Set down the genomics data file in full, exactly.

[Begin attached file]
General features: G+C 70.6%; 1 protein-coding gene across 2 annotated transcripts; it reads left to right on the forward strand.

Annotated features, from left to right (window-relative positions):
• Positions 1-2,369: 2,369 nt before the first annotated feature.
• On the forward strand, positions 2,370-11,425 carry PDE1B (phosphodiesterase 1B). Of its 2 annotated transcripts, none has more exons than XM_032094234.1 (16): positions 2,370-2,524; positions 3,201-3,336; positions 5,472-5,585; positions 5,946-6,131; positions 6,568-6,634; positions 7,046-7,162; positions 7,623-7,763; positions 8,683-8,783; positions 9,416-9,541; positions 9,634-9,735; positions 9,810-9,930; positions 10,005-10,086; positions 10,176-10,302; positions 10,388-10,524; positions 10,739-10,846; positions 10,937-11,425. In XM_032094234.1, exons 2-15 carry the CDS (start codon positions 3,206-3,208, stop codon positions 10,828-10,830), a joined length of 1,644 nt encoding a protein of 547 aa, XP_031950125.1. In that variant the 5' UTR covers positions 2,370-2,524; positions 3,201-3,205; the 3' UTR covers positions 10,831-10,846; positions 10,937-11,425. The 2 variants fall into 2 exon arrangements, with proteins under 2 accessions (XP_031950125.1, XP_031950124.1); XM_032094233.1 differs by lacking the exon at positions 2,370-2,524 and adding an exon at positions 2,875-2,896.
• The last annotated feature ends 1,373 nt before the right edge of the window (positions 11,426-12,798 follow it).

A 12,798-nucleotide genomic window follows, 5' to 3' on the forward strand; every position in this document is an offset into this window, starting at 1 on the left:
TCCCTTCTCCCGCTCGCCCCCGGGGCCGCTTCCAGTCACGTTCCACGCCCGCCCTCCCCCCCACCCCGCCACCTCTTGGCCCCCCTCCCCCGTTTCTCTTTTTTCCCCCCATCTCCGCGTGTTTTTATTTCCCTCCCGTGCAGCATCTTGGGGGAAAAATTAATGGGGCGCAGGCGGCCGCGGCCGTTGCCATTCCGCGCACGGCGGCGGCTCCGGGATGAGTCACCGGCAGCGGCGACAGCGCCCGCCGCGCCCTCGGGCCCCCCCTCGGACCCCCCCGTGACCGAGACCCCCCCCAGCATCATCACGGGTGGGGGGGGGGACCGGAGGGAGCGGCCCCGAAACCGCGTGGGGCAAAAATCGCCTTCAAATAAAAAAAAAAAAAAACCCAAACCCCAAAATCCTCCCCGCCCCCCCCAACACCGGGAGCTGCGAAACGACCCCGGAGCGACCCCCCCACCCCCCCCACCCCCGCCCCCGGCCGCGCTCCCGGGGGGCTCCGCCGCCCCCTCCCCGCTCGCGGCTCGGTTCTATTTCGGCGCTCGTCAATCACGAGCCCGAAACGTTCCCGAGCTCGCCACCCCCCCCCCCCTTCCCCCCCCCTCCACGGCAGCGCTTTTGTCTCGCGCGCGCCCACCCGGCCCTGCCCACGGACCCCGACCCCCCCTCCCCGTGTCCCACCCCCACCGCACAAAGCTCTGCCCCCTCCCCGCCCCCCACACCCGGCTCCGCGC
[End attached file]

General features: G+C 70.6%; 1 protein-coding gene across 2 annotated transcripts; it reads left to right on the forward strand.

Annotated features, from left to right (window-relative positions):
• Positions 1-2,369: 2,369 nt before the first annotated feature.
• On the forward strand, positions 2,370-11,425 carry PDE1B (phosphodiesterase 1B). Of its 2 annotated transcripts, none has more exons than XM_032094234.1 (16): positions 2,370-2,524; positions 3,201-3,336; positions 5,472-5,585; positions 5,946-6,131; positions 6,568-6,634; positions 7,046-7,162; positions 7,623-7,763; positions 8,683-8,783; positions 9,416-9,541; positions 9,634-9,735; positions 9,810-9,930; positions 10,005-10,086; positions 10,176-10,302; positions 10,388-10,524; positions 10,739-10,846; positions 10,937-11,425. In XM_032094234.1, exons 2-15 carry the CDS (start codon positions 3,206-3,208, stop codon positions 10,828-10,830), a joined length of 1,644 nt encoding a protein of 547 aa, XP_031950125.1. In that variant the 5' UTR covers positions 2,370-2,524; positions 3,201-3,205; the 3' UTR covers positions 10,831-10,846; positions 10,937-11,425. The 2 variants fall into 2 exon arrangements, with proteins under 2 accessions (XP_031950125.1, XP_031950124.1); XM_032094233.1 differs by lacking the exon at positions 2,370-2,524 and adding an exon at positions 2,875-2,896.
• The last annotated feature ends 1,373 nt before the right edge of the window (positions 11,426-12,798 follow it).

A 12,798-nucleotide genomic window follows, 5' to 3' on the forward strand; every position in this document is an offset into this window, starting at 1 on the left:
TCCCTTCTCCCGCTCGCCCCCGGGGCCGCTTCCAGTCACGTTCCACGCCCGCCCTCCCCCCCACCCCGCCACCTCTTGGCCCCCCTCCCCCGTTTCTCTTTTTTCCCCCCATCTCCGCGTGTTTTTATTTCCCTCCCGTGCAGCATCTTGGGGGAAAAATTAATGGGGCGCAGGCGGCCGCGGCCGTTGCCATTCCGCGCACGGCGGCGGCTCCGGGATGAGTCACCGGCAGCGGCGACAGCGCCCGCCGCGCCCTCGGGCCCCCCCTCGGACCCCCCCGTGACCGAGACCCCCCCCAGCATCATCACGGGTGGGGGGGGGGACCGGAGGGAGCGGCCCCGAAACCGCGTGGGGCAAAAATCGCCTTCAAATAAAAAAAAAAAAAAACCCAAACCCCAAAATCCTCCCCGCCCCCCCCAACACCGGGAGCTGCGAAACGACCCCGGAGCGACCCCCCCACCCCCCCCACCCCCGCCCCCGGCCGCGCTCCCGGGGGGCTCCGCCGCCCCCTCCCCGCTCGCGGCTCGGTTCTATTTCGGCGCTCGTCAATCACGAGCCCGAAACGTTCCCGAGCTCGCCACCCCCCCCCCCCTTCCCCCCCCCTCCACGGCAGCGCTTTTGTCTCGCGCGCGCCCACCCGGCCCTGCCCACGGACCCCGACCCCCCCTCCCCGTGTCCCACCCCCACCGCACAAAGCTCTGCCCCCTCCCCGCCCCCCACACCCGGCTCCGCGC